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The National Academy of Sciences is a private, nonprofit, self-perpetuating society of distinguished scholars engaged in scientific and engineering research, dedicated to the furtherance of science and technology and to their use for the general welfare. Upon the authority of the charter granted to it by the Congress in 1863, the Academy has a man- date that requires it to advise the federal government on scientific and technical matters. Dr. Ralph J. Cicerone is president of the National Academy of Sciences. The National Academy of Engineering was established in 1964, under the charter of the National Academy of Sciences, as a parallel organization of outstanding engineers. It is autonomous in its administration and in the selection of its members, sharing with the National Academy of Sciences the responsibility for advising the federal government. The National Academy of Engineering also sponsors engineering programs aimed at meeting national needs, encourages education and research, and recognizes the superior achievements of engineers. Dr. Charles M. Vest is president of the National Academy of Engineering. The Institute of Medicine was established in 1970 by the National Academy of Sciences to secure the services of eminent members of appropriate professions in the examination of policy matters pertaining to the health of the public. The Institute acts under the responsibility given to the National Academy of Sciences by its congressional charter to be an adviser to the federal government and, upon its own initiative, to identify issues of medical care, research, and education. Dr. Harvey V. Fineberg is president of the Institute of Medicine. The National Research Council was organized by the National Academy of Sciences in 1916 to associate the broad community of science and technology with the Academy’s purposes of furthering knowledge and advising the federal government. Functioning in accordance with general policies determined by the Academy, the Council has become the principal operating agency of both the National Academy of Sciences and the National Academy of Engineering in providing services to the government, the public, and the scientific and engineering communities. The Council is administered jointly by both Academies and the Institute of Medicine. Dr. Ralph J. Cicerone and Dr. Charles M. Vest are chair and vice chair, respectively, of the National Research Council. www.national-academies.org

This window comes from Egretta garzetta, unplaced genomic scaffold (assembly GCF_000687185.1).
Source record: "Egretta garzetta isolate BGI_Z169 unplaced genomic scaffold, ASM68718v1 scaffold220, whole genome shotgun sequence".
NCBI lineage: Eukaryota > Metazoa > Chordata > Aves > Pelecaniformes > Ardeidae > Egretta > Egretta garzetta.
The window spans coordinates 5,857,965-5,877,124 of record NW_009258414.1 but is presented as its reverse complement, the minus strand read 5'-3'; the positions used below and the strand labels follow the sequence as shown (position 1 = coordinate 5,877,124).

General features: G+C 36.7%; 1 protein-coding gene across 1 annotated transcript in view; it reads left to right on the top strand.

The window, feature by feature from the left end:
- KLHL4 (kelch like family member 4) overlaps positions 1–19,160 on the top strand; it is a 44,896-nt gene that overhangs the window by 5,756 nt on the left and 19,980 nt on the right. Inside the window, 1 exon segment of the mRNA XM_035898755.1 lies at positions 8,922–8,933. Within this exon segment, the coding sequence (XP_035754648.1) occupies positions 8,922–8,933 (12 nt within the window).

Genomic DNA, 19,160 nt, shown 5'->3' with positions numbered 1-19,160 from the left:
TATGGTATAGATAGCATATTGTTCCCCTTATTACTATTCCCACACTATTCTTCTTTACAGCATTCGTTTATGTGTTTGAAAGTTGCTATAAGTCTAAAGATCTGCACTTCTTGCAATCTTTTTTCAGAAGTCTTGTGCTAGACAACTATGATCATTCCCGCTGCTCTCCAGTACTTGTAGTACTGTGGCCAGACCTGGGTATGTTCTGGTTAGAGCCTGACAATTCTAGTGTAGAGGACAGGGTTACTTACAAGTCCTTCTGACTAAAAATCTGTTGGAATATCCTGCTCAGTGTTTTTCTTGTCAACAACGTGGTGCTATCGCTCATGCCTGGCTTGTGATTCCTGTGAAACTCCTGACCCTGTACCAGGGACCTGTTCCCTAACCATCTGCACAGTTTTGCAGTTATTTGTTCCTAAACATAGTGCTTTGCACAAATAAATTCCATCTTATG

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WORKSHOP PLANNING COMMITTEE1 WENDY DEMARK-WAHNEFRIED (Chair), Professor and Webb Endowed Chair of Nutrition Sciences, Associate Director, University of Alabama at Birmingham Comprehensive Cancer Center RACHEL M. BALLARD-BARBASH, Associate Director, Applied Research Program, Division of Cancer Control and Population Sciences, National Cancer Institute, Bethesda, MD THOMAS G. BURISH, Provost, Notre Dame University, South Bend, IN PATRICIA A. GANZ, Professor, University of California, Los Angeles, School of Medicine & Public Health, Division of Cancer Prevention & Control Research, Jonsson Comprehensive Cancer Center PAMELA J. GOODWIN, Senior Scientist, Samuel Lunenfeld Research Institute, Marvelle Koffler Chair in Breast Research, Professor of Medicine, University of Toronto Mount Sinai Hospital, Ontario, Canada STEPHEN D. HURSTING, Professor and McKean Love Chair, Department of Nutritional Sciences, University of Texas at Austin MARTIN J. MURPHY, Chief Executive Officer, CEO Roundtable on Cancer, Durham, NC LISA C. RICHARDSON, Associate Director for Science, Division of Cancer Prevention and Control, Centers for Disease Control and Prevention, Atlanta, GA Project Staff SHARYL J. NASS, Director, National Cancer Policy Forum ERIN BALOGH, Associate Program Officer NIHARIKA SATHE, Research Assistant (until March 2012) PAMELA LIGHTER, Research Assistant (from March 2012) MICHAEL PARK, Senior Program Assistant ROGER HERDMAN, Director, Board on Health Care Services 1 Institute of Medicine planning committees are solely responsible for organizing the workshop, identifying topics, and choosing speakers. The responsibility for the published workshop summary rests with the workshop rapporteurs and the institution. v